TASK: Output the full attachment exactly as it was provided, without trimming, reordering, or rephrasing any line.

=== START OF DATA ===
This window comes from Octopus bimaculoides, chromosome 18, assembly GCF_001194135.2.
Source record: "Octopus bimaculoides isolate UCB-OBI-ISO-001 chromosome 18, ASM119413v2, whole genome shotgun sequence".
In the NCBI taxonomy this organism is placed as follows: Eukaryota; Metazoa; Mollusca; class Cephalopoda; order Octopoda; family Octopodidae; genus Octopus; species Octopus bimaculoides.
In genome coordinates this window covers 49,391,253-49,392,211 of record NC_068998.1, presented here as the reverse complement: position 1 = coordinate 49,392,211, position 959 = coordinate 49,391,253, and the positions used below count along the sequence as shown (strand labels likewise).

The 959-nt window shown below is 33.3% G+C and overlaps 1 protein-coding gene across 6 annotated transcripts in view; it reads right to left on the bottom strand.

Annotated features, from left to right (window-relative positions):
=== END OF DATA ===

This window comes from Octopus bimaculoides, chromosome 18, assembly GCF_001194135.2.
Source record: "Octopus bimaculoides isolate UCB-OBI-ISO-001 chromosome 18, ASM119413v2, whole genome shotgun sequence".
In the NCBI taxonomy this organism is placed as follows: Eukaryota; Metazoa; Mollusca; class Cephalopoda; order Octopoda; family Octopodidae; genus Octopus; species Octopus bimaculoides.
In genome coordinates this window covers 49,391,253-49,392,211 of record NC_068998.1, presented here as the reverse complement: position 1 = coordinate 49,392,211, position 959 = coordinate 49,391,253, and the positions used below count along the sequence as shown (strand labels likewise).

The 959-nt window shown below is 33.3% G+C and overlaps 1 protein-coding gene across 6 annotated transcripts in view; it reads right to left on the bottom strand.

Annotated features, from left to right (window-relative positions):